Journal article

Multiple imputation methods for handling incomplete longitudinal and clustered data where the target analysis is a linear mixed effects model

Md Hamidul Huque, Margarita Moreno-Betancur, Matteo Quartagno, Julie A Simpson, John B Carlin, Katherine J Lee

Biometrical Journal | WILEY | Published : 2020


Multiple imputation (MI) is increasingly popular for handling multivariate missing data. Two general approaches are available in standard computer packages: MI based on the posterior distribution of incomplete variables under a multivariate (joint) model, and fully conditional specification (FCS), which imputes missing values using univariate conditional distributions for each incomplete variable given all the others, cycling iteratively through the univariate imputation models. In the context of longitudinal or clustered data, it is not clear whether these approaches result in consistent estimates of regression coefficient and variance component parameters when the analysis model of interes..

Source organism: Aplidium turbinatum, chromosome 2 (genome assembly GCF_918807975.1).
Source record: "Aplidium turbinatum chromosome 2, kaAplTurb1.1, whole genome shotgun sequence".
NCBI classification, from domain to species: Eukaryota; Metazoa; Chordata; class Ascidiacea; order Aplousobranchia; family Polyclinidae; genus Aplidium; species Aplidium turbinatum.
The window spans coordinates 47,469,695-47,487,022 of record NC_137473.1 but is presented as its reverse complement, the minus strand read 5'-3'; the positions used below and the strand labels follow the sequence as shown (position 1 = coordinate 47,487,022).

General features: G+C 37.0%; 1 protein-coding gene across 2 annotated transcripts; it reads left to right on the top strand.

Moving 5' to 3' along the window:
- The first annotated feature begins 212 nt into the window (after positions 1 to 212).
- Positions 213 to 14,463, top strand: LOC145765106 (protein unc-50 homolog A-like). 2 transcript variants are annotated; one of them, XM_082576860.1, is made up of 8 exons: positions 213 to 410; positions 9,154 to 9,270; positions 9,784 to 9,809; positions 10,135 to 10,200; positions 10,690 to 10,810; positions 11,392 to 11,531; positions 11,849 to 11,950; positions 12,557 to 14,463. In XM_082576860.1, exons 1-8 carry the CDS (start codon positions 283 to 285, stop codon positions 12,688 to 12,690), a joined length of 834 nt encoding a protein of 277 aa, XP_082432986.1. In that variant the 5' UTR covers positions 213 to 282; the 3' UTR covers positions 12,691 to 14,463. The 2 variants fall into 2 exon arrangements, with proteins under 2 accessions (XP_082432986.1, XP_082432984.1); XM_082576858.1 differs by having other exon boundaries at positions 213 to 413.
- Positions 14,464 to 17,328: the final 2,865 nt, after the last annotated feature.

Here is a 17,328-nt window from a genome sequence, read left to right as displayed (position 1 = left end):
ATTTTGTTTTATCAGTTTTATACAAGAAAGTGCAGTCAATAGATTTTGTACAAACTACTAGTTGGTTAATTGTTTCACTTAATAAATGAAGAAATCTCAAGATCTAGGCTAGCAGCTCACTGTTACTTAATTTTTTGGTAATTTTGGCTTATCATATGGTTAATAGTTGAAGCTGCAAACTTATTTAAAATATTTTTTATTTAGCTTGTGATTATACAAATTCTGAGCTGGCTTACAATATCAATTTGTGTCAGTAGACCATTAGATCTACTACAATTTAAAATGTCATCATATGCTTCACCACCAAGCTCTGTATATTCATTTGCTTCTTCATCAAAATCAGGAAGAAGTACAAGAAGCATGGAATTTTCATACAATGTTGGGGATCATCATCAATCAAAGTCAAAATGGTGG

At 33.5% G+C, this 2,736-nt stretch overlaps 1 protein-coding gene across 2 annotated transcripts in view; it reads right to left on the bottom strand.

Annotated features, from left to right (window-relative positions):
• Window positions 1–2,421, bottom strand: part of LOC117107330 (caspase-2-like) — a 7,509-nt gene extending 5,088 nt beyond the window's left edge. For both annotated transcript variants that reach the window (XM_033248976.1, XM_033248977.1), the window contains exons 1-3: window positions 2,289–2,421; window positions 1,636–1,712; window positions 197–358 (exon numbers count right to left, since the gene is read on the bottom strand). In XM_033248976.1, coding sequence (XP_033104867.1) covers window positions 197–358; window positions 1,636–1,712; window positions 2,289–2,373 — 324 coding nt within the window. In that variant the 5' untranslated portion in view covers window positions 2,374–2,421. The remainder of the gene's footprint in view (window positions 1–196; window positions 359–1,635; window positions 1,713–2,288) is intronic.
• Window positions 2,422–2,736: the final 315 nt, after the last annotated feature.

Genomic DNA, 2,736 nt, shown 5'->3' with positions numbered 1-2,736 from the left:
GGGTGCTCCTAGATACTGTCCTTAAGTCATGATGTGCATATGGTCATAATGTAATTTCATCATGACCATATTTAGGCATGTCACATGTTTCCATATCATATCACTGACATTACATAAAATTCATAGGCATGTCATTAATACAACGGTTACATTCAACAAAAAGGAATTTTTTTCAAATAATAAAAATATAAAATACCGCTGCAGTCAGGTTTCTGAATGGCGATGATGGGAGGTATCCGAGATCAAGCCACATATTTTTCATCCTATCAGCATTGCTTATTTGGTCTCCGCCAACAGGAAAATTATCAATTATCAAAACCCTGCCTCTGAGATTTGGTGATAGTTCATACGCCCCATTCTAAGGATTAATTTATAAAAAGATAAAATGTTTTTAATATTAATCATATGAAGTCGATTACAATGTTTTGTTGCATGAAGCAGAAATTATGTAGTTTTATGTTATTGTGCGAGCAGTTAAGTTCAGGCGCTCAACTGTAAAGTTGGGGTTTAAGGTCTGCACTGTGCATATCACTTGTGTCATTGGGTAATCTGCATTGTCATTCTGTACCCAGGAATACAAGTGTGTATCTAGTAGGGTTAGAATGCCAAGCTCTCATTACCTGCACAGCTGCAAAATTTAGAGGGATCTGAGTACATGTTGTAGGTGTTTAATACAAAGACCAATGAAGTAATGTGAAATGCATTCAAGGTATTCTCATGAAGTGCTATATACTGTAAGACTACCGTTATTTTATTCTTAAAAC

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Awarded by National Health and Medical Research Council

Awarded by National Health and Medical Research Council: Centre of Research Excellence grant

Funding Acknowledgements

This work was supported by funding from the National Health and Medical Research Council: Project grant ID# 1102468, Career Development Fellowship ID#1127984 (KJL), Senior Research Fellowship ID# 1104975 (JAS), and Centre of Research Excellence grant ID#1035261, for the Victorian Centre for Biostatistics (ViCBiostat). Research at the Murdoch Childrens Research Institute is supported by the Victorian Government's Operational Infrastructure Support Program.